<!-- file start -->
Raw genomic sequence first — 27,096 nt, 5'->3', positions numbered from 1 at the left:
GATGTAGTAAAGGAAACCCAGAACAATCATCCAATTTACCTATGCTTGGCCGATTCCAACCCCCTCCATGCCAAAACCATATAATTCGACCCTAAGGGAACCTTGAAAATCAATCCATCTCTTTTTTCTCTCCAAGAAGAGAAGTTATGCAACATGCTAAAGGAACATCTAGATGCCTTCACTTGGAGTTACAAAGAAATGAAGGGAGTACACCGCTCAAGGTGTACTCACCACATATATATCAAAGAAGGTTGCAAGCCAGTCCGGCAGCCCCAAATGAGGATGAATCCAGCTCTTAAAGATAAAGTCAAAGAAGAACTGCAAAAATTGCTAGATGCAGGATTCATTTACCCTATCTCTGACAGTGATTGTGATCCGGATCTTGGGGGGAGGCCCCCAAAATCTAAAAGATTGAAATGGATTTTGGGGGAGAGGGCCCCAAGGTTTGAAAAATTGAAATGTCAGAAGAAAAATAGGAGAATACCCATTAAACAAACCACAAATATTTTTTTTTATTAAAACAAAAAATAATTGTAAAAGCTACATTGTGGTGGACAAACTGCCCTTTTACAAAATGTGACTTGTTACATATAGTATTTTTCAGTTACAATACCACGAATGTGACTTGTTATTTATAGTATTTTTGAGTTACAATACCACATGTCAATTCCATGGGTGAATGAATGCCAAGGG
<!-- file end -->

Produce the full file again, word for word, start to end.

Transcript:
Raw genomic sequence first — 27,096 nt, 5'->3', positions numbered from 1 at the left:
GATGTAGTAAAGGAAACCCAGAACAATCATCCAATTTACCTATGCTTGGCCGATTCCAACCCCCTCCATGCCAAAACCATATAATTCGACCCTAAGGGAACCTTGAAAATCAATCCATCTCTTTTTTCTCTCCAAGAAGAGAAGTTATGCAACATGCTAAAGGAACATCTAGATGCCTTCACTTGGAGTTACAAAGAAATGAAGGGAGTACACCGCTCAAGGTGTACTCACCACATATATATCAAAGAAGGTTGCAAGCCAGTCCGGCAGCCCCAAATGAGGATGAATCCAGCTCTTAAAGATAAAGTCAAAGAAGAACTGCAAAAATTGCTAGATGCAGGATTCATTTACCCTATCTCTGACAGTGATTGTGATCCGGATCTTGGGGGGAGGCCCCCAAAATCTAAAAGATTGAAATGGATTTTGGGGGAGAGGGCCCCAAGGTTTGAAAAATTGAAATGTCAGAAGAAAAATAGGAGAATACCCATTAAACAAACCACAAATATTTTTTTTTATTAAAACAAAAAATAATTGTAAAAGCTACATTGTGGTGGACAAACTGCCCTTTTACAAAATGTGACTTGTTACATATAGTATTTTTCAGTTACAATACCACGAATGTGACTTGTTATTTATAGTATTTTTGAGTTACAATACCACATGTCAATTCCATGGGTGAATGAATGCCAAGGG